I am not convinced that in 2019 I should need to be writing about this. Sadly, the fact remains that in many places we are a long way short of truly diverse workplaces. We will get there far quicker when people recognise the business as well as social and moral imperative for diversity in the workplace.
As long ago as 1990 the Harvard Business Review published “From Affirmative Action to Affirming Diversity”. The HBR noted:
In business terms, a diverse work force is not something your company ought to have; it’s something your company does have, or soon will have. Learning to manage that diversity will make you more competitive.”
Updated for the 21st Century and it would look like this:
“In business terms, a diverse stakeholder base – customers, workforce and suppliers is not something your company ought to have, it’s something your company does have, or soon will have”.
Innovative supportive cultures
In 2013: Deloitte published “Waiter, is that inclusion in my soup”? Deloitte concluded that when employees think their organisation is committed to, and supportive of diversity and they feel included, employees reported:
- 83% better business performance in terms of ability to innovate
- 31% increased responsiveness to changing customer needs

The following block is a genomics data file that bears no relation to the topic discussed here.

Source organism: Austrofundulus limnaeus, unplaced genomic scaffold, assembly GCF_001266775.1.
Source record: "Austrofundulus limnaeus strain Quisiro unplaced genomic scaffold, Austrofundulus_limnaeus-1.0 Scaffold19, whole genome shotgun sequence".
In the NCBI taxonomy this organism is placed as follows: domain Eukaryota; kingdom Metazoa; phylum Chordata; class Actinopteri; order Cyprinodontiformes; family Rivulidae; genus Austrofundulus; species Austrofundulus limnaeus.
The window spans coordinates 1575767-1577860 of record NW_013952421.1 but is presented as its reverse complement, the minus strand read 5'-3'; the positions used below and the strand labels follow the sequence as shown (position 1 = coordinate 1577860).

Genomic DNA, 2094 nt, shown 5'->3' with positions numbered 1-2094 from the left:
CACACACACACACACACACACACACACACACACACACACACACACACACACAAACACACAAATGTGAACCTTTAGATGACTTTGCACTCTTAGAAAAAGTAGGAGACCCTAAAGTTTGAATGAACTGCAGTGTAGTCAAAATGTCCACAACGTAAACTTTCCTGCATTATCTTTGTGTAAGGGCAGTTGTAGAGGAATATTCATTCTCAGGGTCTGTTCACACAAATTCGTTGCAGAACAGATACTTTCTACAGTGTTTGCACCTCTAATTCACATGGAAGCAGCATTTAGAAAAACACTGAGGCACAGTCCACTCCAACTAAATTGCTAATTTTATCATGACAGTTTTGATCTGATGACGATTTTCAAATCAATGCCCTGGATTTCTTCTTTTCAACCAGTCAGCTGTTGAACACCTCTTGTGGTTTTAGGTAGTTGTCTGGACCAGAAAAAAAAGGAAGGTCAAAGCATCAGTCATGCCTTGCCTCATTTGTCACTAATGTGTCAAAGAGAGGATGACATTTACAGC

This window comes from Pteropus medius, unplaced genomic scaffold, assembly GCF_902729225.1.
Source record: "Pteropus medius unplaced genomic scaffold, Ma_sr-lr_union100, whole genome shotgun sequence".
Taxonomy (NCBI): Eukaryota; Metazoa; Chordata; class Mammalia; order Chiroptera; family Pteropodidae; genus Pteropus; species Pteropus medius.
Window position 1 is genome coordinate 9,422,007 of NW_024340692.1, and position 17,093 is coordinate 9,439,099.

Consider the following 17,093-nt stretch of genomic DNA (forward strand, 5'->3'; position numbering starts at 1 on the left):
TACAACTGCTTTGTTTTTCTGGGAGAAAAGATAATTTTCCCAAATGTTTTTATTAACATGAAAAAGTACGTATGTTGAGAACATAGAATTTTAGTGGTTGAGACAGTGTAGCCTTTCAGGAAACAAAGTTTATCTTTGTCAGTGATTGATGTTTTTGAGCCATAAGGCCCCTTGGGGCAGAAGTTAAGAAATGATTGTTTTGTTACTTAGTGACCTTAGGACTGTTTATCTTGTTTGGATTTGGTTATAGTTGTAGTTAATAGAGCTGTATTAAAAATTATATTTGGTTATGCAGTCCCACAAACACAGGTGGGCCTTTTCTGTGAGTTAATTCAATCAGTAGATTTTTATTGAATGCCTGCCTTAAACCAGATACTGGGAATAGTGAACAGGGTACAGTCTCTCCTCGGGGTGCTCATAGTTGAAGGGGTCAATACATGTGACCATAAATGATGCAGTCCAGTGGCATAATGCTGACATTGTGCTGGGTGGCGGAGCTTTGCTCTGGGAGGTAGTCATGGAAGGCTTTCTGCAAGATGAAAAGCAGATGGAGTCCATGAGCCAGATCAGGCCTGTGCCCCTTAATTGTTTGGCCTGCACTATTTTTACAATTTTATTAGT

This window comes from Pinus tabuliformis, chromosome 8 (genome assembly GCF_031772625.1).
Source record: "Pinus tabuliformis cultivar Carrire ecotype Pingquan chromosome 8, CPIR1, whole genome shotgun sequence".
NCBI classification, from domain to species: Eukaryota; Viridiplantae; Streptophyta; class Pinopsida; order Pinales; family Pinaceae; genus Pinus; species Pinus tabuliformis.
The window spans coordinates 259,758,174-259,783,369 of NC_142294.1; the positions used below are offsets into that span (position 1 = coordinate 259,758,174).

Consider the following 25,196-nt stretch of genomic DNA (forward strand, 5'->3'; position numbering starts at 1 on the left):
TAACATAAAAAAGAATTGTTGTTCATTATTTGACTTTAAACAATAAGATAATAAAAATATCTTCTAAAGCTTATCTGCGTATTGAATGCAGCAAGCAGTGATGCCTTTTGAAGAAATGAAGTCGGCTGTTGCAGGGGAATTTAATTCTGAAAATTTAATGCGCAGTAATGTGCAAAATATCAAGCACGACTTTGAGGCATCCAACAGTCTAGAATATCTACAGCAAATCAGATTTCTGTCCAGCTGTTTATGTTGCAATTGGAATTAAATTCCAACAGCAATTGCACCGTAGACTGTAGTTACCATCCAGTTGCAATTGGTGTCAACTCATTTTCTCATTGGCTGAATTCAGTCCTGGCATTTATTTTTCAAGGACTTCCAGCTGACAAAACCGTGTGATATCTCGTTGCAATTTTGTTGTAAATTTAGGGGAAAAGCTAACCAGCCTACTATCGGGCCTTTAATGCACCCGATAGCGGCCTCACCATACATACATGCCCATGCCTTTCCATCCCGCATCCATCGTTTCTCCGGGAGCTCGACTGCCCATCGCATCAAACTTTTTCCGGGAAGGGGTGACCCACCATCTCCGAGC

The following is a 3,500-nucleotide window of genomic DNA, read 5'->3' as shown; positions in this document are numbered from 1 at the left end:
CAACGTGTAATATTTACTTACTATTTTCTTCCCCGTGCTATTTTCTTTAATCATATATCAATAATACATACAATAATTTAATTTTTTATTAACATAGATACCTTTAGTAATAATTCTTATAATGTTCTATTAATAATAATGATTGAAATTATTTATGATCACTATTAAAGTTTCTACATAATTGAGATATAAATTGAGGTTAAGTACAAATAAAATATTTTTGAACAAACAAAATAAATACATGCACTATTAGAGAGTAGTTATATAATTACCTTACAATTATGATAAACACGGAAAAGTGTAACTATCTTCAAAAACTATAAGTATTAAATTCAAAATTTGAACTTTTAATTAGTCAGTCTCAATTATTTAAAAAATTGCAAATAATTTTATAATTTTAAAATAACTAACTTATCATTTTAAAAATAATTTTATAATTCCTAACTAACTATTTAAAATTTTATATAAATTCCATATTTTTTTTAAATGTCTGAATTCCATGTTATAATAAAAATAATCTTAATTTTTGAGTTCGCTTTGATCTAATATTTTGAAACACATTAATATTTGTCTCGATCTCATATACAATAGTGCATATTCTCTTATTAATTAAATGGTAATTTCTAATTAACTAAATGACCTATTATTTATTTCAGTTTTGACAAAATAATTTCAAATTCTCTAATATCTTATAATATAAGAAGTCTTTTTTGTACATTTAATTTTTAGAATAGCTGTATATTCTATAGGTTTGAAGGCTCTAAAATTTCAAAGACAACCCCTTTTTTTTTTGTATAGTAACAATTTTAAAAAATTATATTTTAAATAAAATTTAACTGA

- 42% increase in team collaboration.
A 2017 McKinsey study on diversity and financial performance (updating their 2014 work) concluded that companies:
- Companies in the top quartile on ethnic and cultural diversity were 33% more likely to experience above average profitability than those in the fourth quartile;
- Companies in the top quartile on gender diversity at executive level teams were 21% more likely to experience above-average profitability than companies in the fourth quartile.
Why you should embrace diversity in the workplace
None of this should come as a surprise. Committing to and delivering a diverse workplace culture leads to:
Quality recruitment: Valuing diversity not only gives you a wider and better talent pool to select, demonstrating diversity means that talent from that pool is more likely to join you.
Greater employee retention: Staff will generally be more committed to organisations where a diverse culture is valued and employees feel and see this commitment from you.
Increased engagement and productivity: Demonstrating a commitment to diversity will help deliver a more engaged, committed and productive workforce.
More informed decisions: Diverse teams are more likely to bring a plurality of views and multiple inputs to decision making – delivering better solutions and decisions.
Commitment to clients and suppliers: A clear commitment will give you wider market appeal. If you don’t, you may rule your business out of supplying to many customers.
Company branding and reputation will reduce risks of any legal problems. It may be blunt but equality is broadly speaking a requirement in law. Making a clear and unequivocal commitment to it is almost certain to save you considerable legal costs and risk to your reputation in the long term.
All the evidence is there. Diversity is not only the right thing to do it’s great for your business.
Are you pursuing it actively enough? What could you be doing in your organisation to understand and cater for the needs of diverse groups?